Sunday, November 22, 2009


People always talk about how expensive it is to eat in an environmentally conscious way, but there are so many little tricks.  I'm gonna get preachy for just a little bit.

For me, this is a huge one.  Think about all of the carbon emissions involved in the production of that one little cup of strawberry yogurt that an average American or French person might have as a daily treat.  There is the cow, first of all, and we know that cattle farming is the world's leading producer of greenhouse gases.  Then there's the transport of the milk to a factory, where they add sugar (which was either imported from some faraway sugar-cane producing place or extracted from sugarbeets or corn, which was probably farmed with pesticides).  Then there's the packaging, which is probably never recycled.

So, at least a few of these problems would go away if people chose plain soy yogurt instead.  At the store, indeed, soy yogurt tends to cost about twice as much as traditional dairy yogurt.  But if you make it at home - aha! - you save money and get rid of the packaging waste problem.  If you eat any yogurt at all, a yogurt maker is most certainly a wise investment.  Judging by the selection on ebay, everyone bought one in the seventies and then just got too lazy to use them.  I bought mine for about 10€ plus shipping, I think.

The name yogurt maker sounds pretty fancy, because the device is actually just a dish that remains at a constant, warm temperature when you plug into the wall.  It comes with a cover and 7 to 8 jars with lids.  I use mine not only for making soy yogurt but also for making yeast doughs.  It's the perfect warm place to allow dough to rise.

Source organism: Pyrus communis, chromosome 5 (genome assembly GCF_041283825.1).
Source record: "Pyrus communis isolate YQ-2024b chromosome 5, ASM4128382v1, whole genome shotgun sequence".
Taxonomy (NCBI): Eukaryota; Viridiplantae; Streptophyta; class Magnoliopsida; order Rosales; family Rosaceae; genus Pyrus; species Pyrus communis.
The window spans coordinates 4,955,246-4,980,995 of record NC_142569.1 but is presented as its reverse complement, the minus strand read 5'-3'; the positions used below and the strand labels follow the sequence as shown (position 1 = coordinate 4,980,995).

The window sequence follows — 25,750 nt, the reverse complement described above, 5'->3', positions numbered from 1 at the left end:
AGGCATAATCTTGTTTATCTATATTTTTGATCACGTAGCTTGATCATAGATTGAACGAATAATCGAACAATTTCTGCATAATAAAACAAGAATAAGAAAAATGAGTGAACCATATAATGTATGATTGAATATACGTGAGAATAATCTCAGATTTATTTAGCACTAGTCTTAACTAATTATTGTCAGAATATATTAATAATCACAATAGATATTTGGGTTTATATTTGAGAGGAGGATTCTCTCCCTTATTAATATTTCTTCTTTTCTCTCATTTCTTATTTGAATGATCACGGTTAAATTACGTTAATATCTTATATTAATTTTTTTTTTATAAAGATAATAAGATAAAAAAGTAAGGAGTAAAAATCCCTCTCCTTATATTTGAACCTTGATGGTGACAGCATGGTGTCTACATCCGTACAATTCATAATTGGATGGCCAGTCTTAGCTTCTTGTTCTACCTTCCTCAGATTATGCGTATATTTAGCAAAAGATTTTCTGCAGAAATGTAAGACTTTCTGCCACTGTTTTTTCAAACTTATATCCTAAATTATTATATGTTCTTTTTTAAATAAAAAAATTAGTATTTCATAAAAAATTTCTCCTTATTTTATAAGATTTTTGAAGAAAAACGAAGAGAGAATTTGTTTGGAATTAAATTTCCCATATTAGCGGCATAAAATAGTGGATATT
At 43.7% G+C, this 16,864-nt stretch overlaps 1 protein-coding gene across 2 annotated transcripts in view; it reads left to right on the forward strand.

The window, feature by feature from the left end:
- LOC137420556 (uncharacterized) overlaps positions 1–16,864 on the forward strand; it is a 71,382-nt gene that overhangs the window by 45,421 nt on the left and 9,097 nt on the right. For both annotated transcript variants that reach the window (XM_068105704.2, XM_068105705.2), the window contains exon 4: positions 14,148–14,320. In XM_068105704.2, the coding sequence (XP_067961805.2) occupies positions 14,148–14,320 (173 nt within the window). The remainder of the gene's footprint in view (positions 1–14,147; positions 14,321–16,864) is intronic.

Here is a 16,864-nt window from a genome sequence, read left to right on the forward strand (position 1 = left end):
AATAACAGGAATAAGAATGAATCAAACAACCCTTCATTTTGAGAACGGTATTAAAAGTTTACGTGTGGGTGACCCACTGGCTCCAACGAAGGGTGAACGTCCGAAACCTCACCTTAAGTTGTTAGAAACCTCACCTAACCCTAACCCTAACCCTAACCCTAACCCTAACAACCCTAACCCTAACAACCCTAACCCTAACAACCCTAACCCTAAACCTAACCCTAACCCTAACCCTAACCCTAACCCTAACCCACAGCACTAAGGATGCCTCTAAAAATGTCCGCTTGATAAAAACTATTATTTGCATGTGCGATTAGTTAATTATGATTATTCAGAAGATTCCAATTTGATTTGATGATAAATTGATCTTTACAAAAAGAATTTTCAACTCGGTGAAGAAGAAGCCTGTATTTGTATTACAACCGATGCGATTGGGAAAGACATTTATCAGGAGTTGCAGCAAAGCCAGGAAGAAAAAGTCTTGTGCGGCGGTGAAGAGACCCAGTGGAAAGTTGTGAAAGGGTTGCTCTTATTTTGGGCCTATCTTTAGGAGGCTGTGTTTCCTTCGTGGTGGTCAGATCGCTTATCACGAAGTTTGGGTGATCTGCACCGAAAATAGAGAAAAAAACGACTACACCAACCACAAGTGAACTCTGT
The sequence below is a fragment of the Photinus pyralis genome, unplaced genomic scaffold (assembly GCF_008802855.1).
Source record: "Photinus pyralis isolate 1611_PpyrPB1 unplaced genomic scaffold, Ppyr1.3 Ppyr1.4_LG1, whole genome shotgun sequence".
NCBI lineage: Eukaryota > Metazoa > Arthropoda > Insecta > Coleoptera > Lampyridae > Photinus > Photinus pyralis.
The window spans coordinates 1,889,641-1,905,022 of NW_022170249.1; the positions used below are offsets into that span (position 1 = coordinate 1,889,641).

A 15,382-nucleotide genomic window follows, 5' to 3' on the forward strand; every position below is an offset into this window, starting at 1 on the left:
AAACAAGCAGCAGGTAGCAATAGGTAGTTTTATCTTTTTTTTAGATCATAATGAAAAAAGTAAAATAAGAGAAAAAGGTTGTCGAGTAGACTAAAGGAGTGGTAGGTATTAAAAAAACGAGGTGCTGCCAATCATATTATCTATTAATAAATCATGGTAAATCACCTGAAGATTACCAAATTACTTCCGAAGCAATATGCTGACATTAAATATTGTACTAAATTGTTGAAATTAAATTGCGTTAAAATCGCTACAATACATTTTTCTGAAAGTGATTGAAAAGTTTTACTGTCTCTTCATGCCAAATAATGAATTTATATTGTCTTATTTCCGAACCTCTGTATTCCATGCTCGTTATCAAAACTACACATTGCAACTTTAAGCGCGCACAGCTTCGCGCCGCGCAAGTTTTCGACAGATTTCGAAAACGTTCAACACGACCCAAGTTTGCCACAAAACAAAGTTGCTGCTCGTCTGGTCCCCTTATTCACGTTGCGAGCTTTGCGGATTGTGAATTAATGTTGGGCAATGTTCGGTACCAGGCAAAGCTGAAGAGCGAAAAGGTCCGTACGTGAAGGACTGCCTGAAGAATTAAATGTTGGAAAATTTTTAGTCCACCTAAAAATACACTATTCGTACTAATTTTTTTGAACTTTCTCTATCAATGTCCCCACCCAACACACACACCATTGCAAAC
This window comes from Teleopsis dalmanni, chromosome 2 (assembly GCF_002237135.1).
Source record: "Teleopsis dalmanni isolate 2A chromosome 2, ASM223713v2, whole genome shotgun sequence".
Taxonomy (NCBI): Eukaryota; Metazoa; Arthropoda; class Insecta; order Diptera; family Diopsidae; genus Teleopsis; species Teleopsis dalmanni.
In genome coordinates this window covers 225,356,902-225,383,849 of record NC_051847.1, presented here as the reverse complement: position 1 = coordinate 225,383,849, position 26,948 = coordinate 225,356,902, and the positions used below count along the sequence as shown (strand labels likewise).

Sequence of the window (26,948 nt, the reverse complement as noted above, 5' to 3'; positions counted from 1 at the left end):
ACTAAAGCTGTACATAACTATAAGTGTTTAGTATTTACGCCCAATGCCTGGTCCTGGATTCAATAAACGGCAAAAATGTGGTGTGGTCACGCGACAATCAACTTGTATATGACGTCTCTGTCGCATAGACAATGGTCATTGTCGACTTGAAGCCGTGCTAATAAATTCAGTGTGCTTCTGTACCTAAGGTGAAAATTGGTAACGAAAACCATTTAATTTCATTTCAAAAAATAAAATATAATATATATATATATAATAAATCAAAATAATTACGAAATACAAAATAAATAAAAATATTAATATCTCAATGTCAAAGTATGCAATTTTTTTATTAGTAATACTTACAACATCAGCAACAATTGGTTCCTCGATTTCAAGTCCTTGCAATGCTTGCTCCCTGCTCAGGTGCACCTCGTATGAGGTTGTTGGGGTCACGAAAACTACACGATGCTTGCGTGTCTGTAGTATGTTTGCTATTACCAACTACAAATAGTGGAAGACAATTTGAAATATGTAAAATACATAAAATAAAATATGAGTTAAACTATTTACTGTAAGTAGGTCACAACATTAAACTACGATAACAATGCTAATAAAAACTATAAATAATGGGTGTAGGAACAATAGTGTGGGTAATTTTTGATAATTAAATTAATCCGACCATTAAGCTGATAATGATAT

So, sojaourt [soja (soy) + yaourt (yogurt)]; you're not gonna believe how easy this is.  One important point, however: don't use soy milk with added ingredients like sugar, constarch, carageenan and the like.  The ingredients list should say: water and soy beans (or "tonyu"). Any other element can make things go awry, askew and astray -- sometimes all three.  So Silk brand is out of the question. 

1.5 litres soy milk
1 tablespoon soy yogurt

Whisk the yogurt into the soymilk.  Plug in the yogurt maker and pour the soymilk into the cups on top of it.  Place the lids on the jars.  Ten hours later, the yogurt should be firm.  Place it in the refrigerator. 


I use this yogurt in recipes all the time, and it also makes a very nourishing snack with whatever fruit's in season.


  1. I thought buying yogurt at the store was the easy way, but this seems even easier... how long does it keep?

  2. Hmm, I usually finish it pretty quickly so I don't know! It keeps at least a week or two (probably as long as the stuff from the store).

    I used to make regular yogurt before I gave up dairy, and that's a much longer process because you have to sterilise the milk and then let it cool back down. Soy is much simpler. Enjoy!

  3. Hmm, a yogurt maker might just make an appearance on my Christmas list...
    Speaking of non-dairy, we became big fans of Earth Balance "natural buttery spread" during our last visit to the states, but haven't been able find anything equivalent here - Swiss margarine just tastes too margariney. Do you know of any good French brands?